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Qatar Airways defends policies on female cabin crew

March 12, 2014 Aviation, Headline News 1 Comment Email Email

egtmedia59Qatar Airways has defended its policies on female cabin crew in the face of an  International Transport Workers’ Federation (ITF) campaign against the airline over its surveillance of staff and rules preventing women from becoming pregnant and getting married.

A Swedish newspaper last year published a report entitled “The truth about the luxury of Qatar Airways”, which described restrictions imposed on cabin crew. The issue was also highlighted here on Global Travel Media: Qatar Airways in alleged staff bad treatment expose

At the recent ITB travel fair in Berlin, Qatar Airways chief executive Akbar al Baker condemned the Swedish newspaper article. He told reporters people were attacking Qatar because it had won the right to host the 2022 soccer World Cup. Qatar-Airways-aircraft-Qatar-Airways

“All this was a big sensational (effort) to target my country because of 2022, saying people have no human rights. It is not true,” he told Reuters news agency.

Commenting on Qatar Airways contracts forbidding any member of cabin crew from marrying during the first five years of their employment, al Baker said: “You know they have come there to do a job and we make sure that they are doing a job, that they give us a good return on our investment.”

The ITF organised protests against the airline to coincide with International Women’s Day a few days ago.

The ITF says women are particularly vulnerable at the autocratically-run airline, “where any infringement of the draconian rules can lead to termination, deportation and even imprisonment”.

An ITF statement said: “Anyone who becomes pregnant is liable to be dismissed straight away. Qatar Airways staff are not allowed to marry for five years, and even after that time have to ask permission to wed. They are kept under constant strict surveillance (even in their private time) and are subject to inspections, curfews and arbitrary dismissal. All personnel are subjected to lifelong gagging clauses.”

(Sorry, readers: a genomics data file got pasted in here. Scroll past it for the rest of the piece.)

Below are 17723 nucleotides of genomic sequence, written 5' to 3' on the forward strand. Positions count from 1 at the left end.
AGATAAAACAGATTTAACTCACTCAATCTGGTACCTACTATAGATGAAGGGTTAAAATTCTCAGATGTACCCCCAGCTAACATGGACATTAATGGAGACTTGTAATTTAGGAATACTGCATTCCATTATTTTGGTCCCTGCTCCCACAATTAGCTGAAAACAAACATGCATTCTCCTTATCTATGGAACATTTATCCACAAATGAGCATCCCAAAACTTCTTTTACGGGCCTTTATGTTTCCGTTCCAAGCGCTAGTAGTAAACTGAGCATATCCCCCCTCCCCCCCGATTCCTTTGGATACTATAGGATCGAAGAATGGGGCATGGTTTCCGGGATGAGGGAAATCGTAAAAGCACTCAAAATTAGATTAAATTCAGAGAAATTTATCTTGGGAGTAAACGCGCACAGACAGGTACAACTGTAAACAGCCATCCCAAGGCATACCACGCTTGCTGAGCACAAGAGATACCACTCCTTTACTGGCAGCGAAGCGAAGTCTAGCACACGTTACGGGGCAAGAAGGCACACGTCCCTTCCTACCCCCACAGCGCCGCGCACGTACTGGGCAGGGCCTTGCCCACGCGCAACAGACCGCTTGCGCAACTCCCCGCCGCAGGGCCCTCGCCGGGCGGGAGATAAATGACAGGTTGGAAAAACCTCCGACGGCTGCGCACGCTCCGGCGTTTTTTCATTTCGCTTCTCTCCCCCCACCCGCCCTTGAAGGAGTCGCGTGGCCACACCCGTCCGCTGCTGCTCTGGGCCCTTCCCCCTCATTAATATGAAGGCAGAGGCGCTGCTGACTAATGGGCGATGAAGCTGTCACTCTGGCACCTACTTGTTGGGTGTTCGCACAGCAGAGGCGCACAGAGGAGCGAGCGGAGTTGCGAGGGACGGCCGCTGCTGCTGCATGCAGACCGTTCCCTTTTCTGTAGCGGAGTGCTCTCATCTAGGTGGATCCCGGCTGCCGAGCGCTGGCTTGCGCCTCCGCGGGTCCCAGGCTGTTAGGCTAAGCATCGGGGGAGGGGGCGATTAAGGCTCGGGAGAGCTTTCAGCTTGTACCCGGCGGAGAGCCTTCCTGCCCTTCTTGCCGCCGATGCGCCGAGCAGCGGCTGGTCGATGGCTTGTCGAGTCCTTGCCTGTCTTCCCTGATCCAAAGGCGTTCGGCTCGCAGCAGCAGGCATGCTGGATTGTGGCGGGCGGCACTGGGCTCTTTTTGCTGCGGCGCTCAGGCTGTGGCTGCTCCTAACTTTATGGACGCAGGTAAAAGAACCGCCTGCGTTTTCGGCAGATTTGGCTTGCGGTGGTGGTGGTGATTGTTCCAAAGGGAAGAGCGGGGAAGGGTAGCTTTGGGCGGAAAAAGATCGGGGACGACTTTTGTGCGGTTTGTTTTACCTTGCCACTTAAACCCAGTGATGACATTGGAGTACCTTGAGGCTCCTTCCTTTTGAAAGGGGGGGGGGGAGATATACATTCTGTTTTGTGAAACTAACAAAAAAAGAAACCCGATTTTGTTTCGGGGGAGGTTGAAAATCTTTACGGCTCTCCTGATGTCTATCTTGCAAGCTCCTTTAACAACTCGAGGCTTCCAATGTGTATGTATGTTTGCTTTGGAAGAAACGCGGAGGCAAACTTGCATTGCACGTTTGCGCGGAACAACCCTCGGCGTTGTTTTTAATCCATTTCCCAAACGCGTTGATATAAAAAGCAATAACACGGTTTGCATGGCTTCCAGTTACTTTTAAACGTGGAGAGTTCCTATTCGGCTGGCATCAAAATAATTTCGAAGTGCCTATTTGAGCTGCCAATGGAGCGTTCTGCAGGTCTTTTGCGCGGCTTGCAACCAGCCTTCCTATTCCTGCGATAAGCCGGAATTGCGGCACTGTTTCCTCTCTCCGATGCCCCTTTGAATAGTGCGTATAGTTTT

ITF president Paddy Crumlin commented: “To work for Qatar Airways is to always be looking over your shoulder – and that’s particularly true for women workers. It’s a climate of fear. The airline’s unwholesome reputation is more than deserved. International Women’s Day gives a focus for something that must be a mission all year round: to bring wholesale change to this notorious employer.”

When Qatar Airways joined the oneworld alliance last year, the ITF branded the decision to let it join as a disgrace.

The ITF said that over 90% of Qatar Airways staff were from other countries and were subject to “draconian regulations” including:

  • Qatar Airways contracts bar female workers from marrying for five years. Even after that period they must seek the airline’s permission to marry.
  • Contracts state that the company can terminate employment from the date of notification of a pregnancy; failing to notify the employer or concealing a pregnancy is a breach of contract. There is no maternity leave; pregnancy equals loss of the job.
  • All workers have to sign confidentiality agreements that stay in effect even after they have left the company.

Other provisions from the code of conduct for cabin crew cited by the ITF include:

  • Female cabin crew using non-Qatar Airways transport except taxi or limousine service vehicles, whether in uniform or not, may not be dropped off at or picked up from any Qatar Airways official premises, by a male other than her father, brother or husband.
  • The company reserves the right to feature selected members of employees in any publicity or promotional materials. All copyright and any other intellectual property rights in all such materials shall vest in and be the exclusive property of the company to use as it deems necessary in its absolute discretion and without any right or entitlement to any compensation whatsoever.
  • Cabin crew are not permitted to volunteer themselves as a witness to any passenger complaint/s whether in the aircraft, at the airport or at any other location.
  • Once employed by Qatar Airways, cabin crew must exclusively dedicate their time towards the fulfilment of their job function.

Crumlin commented: “The labour relations at Qatar Airways are a running sore on the face of the global aviation industry. Autocratic, overbearing and near-dictatorial, this airline gains control and competitive advantage by ignoring International Labour Organisation conventions on worker rights. Its treatment of its employees borders on the appalling.”

Written by : Peter Needham

Currently there is "1 comment" on this Article:

  1. bruce weston says:

    oh dear , oh dear !!! how shocking !! must have got this dreadful concept from ANSETT or TAA or even BAA or ,god fobid , can we say it – Qantas

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